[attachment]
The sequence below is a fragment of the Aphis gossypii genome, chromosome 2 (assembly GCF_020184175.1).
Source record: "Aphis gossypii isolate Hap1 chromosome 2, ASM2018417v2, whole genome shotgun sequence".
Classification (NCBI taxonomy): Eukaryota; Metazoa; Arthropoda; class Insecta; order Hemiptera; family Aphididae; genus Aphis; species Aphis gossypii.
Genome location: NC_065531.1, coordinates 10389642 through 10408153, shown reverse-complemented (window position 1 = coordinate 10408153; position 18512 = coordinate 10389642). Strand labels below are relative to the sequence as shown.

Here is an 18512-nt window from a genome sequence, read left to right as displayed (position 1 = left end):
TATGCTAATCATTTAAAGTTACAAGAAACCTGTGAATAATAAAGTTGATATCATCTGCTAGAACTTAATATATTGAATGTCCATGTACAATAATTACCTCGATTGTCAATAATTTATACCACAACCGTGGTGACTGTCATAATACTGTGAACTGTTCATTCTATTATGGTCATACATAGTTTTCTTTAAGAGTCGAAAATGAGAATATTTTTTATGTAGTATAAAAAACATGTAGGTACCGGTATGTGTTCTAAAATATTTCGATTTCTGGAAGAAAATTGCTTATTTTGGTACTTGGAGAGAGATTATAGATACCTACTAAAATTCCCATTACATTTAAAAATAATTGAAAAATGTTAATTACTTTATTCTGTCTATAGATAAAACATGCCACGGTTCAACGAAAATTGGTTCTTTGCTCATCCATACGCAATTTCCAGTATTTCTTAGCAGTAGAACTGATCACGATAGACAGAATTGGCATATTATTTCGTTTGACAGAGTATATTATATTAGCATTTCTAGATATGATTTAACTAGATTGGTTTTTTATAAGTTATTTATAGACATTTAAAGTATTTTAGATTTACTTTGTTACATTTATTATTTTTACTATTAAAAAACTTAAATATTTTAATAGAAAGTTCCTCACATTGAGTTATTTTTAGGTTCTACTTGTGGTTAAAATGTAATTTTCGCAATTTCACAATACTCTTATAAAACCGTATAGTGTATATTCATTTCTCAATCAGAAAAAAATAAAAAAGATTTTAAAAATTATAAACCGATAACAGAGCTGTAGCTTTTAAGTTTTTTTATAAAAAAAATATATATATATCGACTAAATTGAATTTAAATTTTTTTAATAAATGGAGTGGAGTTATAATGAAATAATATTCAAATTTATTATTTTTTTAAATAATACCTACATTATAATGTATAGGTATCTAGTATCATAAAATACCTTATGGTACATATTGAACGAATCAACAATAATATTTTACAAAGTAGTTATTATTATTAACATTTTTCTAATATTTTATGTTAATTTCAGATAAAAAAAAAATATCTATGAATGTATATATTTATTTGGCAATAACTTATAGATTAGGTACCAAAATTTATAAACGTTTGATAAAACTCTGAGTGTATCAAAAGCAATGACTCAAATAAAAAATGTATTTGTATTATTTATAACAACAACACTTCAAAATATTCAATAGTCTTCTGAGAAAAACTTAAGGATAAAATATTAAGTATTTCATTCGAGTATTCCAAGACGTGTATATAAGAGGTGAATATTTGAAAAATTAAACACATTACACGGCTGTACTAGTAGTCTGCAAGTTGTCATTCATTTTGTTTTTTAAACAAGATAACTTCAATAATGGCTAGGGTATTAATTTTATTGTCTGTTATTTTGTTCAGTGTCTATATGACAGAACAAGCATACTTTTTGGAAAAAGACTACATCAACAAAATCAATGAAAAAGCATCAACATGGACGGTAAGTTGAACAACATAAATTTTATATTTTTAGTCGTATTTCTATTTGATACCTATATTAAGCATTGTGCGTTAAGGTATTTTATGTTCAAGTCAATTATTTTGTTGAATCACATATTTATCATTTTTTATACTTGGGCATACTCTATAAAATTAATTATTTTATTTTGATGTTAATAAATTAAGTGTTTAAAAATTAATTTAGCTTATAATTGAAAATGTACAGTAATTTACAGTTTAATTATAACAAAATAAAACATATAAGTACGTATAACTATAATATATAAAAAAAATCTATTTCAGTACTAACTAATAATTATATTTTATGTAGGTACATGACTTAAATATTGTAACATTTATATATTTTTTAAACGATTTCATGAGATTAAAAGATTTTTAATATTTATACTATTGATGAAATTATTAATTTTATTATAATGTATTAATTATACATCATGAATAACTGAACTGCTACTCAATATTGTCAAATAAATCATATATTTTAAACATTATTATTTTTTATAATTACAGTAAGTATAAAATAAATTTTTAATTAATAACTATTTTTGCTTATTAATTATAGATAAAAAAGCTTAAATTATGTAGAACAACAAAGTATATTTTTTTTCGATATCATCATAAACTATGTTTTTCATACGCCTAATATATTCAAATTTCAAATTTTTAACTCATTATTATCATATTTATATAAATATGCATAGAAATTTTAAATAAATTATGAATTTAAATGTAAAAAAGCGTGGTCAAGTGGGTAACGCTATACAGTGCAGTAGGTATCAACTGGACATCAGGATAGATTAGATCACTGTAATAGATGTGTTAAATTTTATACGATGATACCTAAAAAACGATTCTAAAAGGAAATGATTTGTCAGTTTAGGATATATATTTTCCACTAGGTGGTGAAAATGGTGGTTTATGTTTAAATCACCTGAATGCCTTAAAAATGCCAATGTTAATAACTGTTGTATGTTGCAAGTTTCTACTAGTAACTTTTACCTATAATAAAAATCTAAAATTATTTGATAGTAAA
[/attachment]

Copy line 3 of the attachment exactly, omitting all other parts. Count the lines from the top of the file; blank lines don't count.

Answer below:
Classification (NCBI taxonomy): Eukaryota; Metazoa; Arthropoda; class Insecta; order Hemiptera; family Aphididae; genus Aphis; species Aphis gossypii.